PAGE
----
The Potential of Amniotic Fluid-Derived Extracellular Vesicles to Treat Severe Acute Respiratory Syndrome Coronavirus 2 Infection Versus Hydroxychloroquine in Human Patients.
Mortality associated with cytokine storm resulting in multiorgan failure is rising at an alarming rate in the US. This is in part due to the relatively high R0 and devastating hypoxia, particularly in the aged population. HCQ certainly has demonstrable anti-inflammatory effects in multiple viral infections, including SARS-CoV-1, however, immune suppression is not desirable in the case of severe SARS-CoV-2 patients. Rather, immune modulation, which the virus actively subverts, is critical for acute recovery and avoidance of long-term pathology due to pulmonary scarring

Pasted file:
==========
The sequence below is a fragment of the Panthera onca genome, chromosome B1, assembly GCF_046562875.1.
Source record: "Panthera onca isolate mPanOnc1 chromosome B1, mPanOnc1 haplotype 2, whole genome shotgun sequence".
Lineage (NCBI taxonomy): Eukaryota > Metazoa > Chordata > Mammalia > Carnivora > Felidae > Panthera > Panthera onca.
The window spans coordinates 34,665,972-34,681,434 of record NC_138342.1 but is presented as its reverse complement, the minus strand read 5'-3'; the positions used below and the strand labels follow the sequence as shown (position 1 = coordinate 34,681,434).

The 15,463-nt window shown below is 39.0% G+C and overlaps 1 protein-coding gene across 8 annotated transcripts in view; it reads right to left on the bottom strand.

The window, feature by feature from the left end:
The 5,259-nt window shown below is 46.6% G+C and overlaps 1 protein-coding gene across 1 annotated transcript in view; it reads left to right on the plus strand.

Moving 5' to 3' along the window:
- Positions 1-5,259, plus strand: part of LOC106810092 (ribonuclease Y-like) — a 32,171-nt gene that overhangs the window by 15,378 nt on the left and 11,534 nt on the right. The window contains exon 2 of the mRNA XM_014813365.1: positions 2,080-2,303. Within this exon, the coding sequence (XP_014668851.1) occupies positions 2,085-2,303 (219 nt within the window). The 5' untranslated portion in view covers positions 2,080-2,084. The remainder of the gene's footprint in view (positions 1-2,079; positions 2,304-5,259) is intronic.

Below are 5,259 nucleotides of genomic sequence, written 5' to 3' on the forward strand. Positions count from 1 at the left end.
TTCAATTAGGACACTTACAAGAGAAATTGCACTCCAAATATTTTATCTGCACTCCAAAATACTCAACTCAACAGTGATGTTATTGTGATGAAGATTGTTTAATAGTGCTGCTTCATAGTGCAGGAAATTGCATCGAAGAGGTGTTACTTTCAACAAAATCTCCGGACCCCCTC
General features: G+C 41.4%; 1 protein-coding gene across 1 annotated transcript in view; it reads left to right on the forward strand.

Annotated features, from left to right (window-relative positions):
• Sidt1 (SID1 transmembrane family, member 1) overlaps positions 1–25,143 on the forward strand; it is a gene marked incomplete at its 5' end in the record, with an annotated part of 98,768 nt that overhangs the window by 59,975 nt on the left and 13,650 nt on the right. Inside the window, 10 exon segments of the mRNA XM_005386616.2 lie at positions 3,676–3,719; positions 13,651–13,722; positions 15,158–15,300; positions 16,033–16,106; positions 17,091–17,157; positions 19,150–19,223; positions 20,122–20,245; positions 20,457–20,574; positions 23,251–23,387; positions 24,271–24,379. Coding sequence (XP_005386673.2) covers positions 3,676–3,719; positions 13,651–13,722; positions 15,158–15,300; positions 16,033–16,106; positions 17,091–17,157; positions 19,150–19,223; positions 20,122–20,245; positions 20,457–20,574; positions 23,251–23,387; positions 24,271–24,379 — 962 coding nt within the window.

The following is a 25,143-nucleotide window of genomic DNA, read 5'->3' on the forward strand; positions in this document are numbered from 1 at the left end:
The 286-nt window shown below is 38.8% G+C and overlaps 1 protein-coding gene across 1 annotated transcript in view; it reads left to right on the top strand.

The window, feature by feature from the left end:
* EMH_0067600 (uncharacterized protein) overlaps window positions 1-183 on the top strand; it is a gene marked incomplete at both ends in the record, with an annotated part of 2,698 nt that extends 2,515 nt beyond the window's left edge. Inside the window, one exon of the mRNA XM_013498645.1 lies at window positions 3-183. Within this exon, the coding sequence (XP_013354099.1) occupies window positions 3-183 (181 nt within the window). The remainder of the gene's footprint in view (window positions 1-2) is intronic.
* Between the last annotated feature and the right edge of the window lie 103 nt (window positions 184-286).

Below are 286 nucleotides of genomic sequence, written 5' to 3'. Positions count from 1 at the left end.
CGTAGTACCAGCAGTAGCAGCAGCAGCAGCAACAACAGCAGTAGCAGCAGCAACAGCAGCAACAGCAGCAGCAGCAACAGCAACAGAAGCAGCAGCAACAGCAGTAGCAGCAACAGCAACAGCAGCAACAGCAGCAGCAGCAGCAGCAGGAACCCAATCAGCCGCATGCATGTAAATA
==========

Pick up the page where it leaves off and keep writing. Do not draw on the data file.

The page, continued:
The issue is that for an effective recovery M1, pro-inflammatory, macrophages need to polarize to
M2, regenerative, macrophages to facilitate repair to the damaged lung tissue. As an alternative, we have documented evidence of the effects of amniotic fluid extracellular vesicles on inflammation and tissue repair -in adult recipients. The consequences of this can be varied, but will likely include acute fatalities due to inadequate alveolar repair and pathological pulmonary scarring, which will have negative long-term clinical outcomes.
SARS-CoV-2 primarily affects older patients. By transplanting EVs from very young sources (amniotic fluid) into adult SARS-CoV-2 patients, we believe we can supplement the lack of tissue repair and facilitate recovery by a natural process, which does not result in immune suppression, but rather favors immune modulation and pulmonary regeneration. By simply harvesting the blood plasma from a young mouse and administering it, intravenous, to an old mouse, the old mouse began to exhibit the same anti-aging effects and improved tissue regeneration.
Epidemiol Open J. 2020; 5(1): 8-12. doi: 10.17140/EPOJ-5-118